To identify a quality follower, look to their own blogs, status updates, and forum entries to see how much influence they have among their connections. It takes a fair amount of effort to discover this, but unless you do so, your body count of followers is a meaningless number. Worse, it can lead you in the wrong direction, appealing to a large number of superficial people with no real influence is a waste of time, and even becomes counterproductive when quality followers consider that your brand is well-received by superficial people.

Switch channels: one of the most important considerations for engaging effectively is your "voice" in social media. The smooth, polished voice of a media spokesperson, which delivers well-polished messages that take the tone of corporate marketing, generally falls flat in social media, where people seek to form connections to genuine people.

Especially avoid automated responses - it's like a form letter sent out to any inbound inquiry that thanks the person for sending an inquiry but refuses to actually address their question. It does not count as a real response, and makes people feel even more ignored and rejected than getting no response at all.

This is where time spent identifying your key followers pays off: you do not have to respond to every comment, aren't expected to do so - but there are certain people with whom you wish to invest time in engaging.

Consolidating Your Approach

The author addresses a common question among the clients for which she consults: Facebook or Twitter? And, do you need to do both? This goes back to the earlier discussion of the various social media tools - each has a specific purpose for a specific audience, and the decision of which tool to use for a given job depends on the nature of your purpose, your audience, and your content.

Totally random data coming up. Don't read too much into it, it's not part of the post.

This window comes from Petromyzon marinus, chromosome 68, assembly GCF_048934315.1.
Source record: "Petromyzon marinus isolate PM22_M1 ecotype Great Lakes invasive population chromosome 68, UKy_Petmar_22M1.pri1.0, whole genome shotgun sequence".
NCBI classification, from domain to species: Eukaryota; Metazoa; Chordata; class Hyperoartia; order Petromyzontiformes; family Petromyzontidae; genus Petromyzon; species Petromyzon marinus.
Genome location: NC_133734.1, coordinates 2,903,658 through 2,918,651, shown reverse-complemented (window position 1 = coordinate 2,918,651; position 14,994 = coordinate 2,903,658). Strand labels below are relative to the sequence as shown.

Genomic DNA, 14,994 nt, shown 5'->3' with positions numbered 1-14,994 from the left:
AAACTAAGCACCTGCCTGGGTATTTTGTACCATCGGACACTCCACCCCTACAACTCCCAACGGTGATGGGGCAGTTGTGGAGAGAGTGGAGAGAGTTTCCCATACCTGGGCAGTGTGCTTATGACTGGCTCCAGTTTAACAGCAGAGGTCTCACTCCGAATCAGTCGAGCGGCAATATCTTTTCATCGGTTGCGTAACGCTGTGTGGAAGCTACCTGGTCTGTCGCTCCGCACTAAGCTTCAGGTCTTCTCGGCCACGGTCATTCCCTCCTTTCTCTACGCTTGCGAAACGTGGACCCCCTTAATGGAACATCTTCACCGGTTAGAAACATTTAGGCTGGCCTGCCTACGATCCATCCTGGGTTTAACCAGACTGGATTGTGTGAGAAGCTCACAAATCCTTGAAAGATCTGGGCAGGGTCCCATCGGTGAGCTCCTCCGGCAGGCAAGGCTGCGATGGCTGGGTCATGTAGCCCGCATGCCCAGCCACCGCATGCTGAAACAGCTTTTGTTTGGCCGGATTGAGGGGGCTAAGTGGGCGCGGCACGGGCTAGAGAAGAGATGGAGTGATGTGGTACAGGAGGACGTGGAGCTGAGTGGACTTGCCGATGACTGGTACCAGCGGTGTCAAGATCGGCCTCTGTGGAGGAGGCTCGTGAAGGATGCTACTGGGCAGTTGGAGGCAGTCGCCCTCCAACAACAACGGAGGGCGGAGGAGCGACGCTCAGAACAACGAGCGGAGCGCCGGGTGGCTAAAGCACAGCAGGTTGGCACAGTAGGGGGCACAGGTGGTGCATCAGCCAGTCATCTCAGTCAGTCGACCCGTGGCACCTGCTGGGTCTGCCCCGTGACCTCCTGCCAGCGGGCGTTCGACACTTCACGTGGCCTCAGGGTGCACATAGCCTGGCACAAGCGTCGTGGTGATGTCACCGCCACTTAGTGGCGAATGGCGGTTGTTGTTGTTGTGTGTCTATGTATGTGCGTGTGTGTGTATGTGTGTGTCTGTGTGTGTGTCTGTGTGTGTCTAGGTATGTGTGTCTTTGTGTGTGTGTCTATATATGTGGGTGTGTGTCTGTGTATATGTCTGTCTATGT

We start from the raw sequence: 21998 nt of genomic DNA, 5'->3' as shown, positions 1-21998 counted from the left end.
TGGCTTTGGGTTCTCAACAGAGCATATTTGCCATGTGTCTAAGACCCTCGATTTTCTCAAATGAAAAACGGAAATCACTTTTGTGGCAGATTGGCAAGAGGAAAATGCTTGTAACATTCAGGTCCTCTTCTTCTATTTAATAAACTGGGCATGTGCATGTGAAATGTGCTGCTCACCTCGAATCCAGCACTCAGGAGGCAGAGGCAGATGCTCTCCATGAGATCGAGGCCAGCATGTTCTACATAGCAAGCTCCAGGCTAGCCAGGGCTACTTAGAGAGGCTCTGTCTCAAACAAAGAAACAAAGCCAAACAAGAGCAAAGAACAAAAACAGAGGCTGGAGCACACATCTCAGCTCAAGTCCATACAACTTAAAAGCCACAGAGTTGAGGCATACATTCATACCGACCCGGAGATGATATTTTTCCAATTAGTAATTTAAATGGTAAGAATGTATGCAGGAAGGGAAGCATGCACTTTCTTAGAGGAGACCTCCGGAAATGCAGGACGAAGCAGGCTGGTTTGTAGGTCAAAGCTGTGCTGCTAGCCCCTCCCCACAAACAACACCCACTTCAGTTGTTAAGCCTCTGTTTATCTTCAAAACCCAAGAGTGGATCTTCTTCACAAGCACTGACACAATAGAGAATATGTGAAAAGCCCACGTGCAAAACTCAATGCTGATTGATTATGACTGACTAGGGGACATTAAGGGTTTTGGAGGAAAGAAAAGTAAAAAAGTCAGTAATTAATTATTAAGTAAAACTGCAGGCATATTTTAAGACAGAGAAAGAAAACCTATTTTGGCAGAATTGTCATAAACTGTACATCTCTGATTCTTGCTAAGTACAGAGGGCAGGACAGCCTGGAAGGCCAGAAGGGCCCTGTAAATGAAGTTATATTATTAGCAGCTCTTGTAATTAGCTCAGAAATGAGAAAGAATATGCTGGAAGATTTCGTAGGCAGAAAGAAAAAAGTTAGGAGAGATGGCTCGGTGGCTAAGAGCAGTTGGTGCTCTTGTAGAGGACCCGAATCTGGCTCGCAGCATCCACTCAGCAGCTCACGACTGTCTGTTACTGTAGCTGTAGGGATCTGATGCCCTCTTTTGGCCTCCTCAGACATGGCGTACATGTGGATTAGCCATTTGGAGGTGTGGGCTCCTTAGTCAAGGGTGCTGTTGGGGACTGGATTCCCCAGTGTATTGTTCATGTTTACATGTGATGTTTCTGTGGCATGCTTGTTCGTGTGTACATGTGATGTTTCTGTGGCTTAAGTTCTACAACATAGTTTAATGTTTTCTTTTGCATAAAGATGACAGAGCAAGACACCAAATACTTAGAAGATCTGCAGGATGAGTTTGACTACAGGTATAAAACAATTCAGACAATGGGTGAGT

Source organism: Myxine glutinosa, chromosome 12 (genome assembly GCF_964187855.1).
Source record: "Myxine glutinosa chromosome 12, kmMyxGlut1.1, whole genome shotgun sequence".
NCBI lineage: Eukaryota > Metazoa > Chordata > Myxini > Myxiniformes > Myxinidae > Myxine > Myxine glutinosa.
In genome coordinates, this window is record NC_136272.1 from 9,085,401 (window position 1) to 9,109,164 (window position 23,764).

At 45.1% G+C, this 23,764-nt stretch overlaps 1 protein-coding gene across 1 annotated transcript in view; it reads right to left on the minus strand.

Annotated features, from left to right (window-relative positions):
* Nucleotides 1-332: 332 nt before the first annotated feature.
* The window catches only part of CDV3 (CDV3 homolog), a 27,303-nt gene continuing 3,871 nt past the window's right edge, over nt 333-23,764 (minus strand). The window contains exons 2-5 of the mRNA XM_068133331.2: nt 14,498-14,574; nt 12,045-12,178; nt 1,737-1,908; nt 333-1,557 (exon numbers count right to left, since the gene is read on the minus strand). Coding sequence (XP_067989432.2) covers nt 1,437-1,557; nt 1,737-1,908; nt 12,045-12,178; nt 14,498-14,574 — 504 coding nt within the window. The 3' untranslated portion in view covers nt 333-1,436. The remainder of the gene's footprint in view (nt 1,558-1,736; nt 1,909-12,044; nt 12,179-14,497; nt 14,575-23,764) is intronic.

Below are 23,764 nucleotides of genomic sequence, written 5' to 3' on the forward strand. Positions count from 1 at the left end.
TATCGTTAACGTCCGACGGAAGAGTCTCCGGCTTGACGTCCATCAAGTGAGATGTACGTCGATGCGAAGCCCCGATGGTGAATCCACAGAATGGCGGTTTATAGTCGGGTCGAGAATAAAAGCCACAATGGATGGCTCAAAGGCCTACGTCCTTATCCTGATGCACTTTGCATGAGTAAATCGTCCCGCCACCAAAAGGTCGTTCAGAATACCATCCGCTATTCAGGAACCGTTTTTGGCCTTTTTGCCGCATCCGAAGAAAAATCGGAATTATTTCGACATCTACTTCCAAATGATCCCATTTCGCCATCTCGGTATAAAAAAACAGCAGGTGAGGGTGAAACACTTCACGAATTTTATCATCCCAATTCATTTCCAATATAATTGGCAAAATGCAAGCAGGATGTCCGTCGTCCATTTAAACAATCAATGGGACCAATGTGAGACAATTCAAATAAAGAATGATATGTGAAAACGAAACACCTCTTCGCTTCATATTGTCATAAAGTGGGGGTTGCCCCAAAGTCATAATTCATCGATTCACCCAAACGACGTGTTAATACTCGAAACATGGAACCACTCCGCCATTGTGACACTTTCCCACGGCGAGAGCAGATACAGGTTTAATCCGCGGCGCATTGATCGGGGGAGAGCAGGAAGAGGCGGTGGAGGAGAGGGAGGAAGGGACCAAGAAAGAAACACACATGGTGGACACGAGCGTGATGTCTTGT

However, the concept of syndication means that the tool you use to publish information isn't necessarily the some one through which people will receive your content. For example, you can set up your Twitter account to push postings to a Facebook profile, or use settings in LinkedIn to import a feed of articles fro your blog.

While this seems an easy and time-saving method for reaching the broadest possible audience, do not automatically do this. In some instances, it makes sense to do so if the two "feeds" are directed toward the same audience - if Facebook and Twitter are both directed to existing customers, marry them up. In other instances, it makes no sense: if LinkedIn is meant to reach prospective employees and Twitter is sales promotion, it makes no sense and can even seem like reckless disregard to mingle the two.